Military health-care reform leaves wounded warriors entangled in more red tape?
Reforms meant to streamline military health care for severely wounded service members have in many cases worsened the bureaucracy, causing duplication, confusion and turf battles, according to families, congressional overseers and advocates for veterans.
After reports that troops recovering from catastrophic wounds at Walter Reed Army Medical Center and other facilities were getting lost in the military’s system, a high-profile commission recommended in 2007 that every severely wounded service member be assigned a federal recovery coordinator. This “single point of contact” was to cut red tape and shepherd the wounded through recovery and the transition back to military duty or civilian life.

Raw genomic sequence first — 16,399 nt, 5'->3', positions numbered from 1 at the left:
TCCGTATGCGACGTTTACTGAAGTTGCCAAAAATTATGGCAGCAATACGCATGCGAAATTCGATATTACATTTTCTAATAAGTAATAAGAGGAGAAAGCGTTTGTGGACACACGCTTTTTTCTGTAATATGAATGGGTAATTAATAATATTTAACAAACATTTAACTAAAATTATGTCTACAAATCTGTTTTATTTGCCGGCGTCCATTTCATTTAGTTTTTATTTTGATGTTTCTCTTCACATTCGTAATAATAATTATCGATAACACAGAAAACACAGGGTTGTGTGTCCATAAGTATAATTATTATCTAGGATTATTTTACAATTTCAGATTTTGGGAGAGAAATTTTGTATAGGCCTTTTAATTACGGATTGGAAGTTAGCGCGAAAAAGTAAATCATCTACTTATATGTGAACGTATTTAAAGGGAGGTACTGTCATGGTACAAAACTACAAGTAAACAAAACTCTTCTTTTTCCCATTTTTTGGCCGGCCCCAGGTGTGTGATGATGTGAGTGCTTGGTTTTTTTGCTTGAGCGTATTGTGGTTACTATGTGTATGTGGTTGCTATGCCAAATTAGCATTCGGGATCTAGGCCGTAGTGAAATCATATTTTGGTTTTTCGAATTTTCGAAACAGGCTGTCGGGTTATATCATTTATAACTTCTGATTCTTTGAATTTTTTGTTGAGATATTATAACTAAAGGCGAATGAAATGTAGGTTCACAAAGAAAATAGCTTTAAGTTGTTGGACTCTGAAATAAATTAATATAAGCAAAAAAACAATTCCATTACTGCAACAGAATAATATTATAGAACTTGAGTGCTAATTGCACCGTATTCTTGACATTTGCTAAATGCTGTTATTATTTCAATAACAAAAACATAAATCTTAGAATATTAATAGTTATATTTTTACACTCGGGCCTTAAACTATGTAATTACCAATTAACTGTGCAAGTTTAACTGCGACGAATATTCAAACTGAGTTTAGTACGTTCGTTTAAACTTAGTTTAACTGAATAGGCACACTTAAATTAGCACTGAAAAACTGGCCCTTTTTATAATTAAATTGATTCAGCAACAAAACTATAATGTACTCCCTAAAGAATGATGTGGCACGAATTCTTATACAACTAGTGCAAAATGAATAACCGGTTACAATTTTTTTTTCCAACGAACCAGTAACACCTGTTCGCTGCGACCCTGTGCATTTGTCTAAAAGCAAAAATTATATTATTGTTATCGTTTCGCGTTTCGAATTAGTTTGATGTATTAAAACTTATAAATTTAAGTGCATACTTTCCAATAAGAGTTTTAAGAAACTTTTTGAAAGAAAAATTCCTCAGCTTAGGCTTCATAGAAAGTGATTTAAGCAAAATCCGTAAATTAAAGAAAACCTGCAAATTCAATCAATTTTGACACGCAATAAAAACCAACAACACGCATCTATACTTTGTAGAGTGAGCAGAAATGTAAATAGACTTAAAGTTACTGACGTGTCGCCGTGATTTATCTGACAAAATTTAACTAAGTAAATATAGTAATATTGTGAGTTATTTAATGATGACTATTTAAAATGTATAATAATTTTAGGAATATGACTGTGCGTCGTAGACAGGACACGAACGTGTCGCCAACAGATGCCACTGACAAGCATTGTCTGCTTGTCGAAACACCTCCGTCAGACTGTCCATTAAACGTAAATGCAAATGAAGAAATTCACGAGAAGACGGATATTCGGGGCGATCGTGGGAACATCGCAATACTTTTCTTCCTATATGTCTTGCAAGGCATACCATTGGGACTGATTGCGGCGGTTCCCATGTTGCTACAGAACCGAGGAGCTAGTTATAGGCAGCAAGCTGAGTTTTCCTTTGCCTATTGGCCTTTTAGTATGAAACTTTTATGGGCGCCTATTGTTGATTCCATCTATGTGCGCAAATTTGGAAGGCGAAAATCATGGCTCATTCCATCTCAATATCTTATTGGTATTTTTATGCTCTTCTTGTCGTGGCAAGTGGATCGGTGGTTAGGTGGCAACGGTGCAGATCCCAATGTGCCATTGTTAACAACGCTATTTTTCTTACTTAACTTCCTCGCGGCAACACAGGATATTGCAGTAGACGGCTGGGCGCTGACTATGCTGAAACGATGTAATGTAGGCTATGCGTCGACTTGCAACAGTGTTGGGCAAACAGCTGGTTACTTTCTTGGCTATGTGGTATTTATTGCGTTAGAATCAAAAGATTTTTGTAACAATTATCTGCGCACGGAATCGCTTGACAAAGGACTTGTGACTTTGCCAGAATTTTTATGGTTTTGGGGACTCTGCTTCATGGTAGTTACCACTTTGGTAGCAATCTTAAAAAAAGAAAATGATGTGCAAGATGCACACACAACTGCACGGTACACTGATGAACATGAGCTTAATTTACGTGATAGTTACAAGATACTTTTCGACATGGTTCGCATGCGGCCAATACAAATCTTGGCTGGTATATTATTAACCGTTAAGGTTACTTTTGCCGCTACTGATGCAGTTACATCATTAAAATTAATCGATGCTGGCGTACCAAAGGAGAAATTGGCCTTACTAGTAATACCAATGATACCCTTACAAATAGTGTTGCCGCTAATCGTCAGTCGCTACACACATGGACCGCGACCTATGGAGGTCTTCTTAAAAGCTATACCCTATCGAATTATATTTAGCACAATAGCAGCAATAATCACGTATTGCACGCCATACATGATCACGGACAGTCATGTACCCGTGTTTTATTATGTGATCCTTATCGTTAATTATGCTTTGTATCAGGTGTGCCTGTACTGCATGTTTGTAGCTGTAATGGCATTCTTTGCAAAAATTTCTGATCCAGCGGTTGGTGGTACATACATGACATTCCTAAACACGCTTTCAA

But at least a dozen Defense Department and Department of Veterans Affairs programs have sprung up to coordinate the care.
The proliferation of programs and case managers, intended to better manage health care, “may actually have the opposite effect,” Debra Draper, health-care director for the Government Accountability Office, told a congressional committee last month.
A Rand Corp. study released last week found more than 200 programs sponsored or funded by the Defense Department to help troops with psychological health and traumatic brain injury, leading to significant duplication within and across branches of service.
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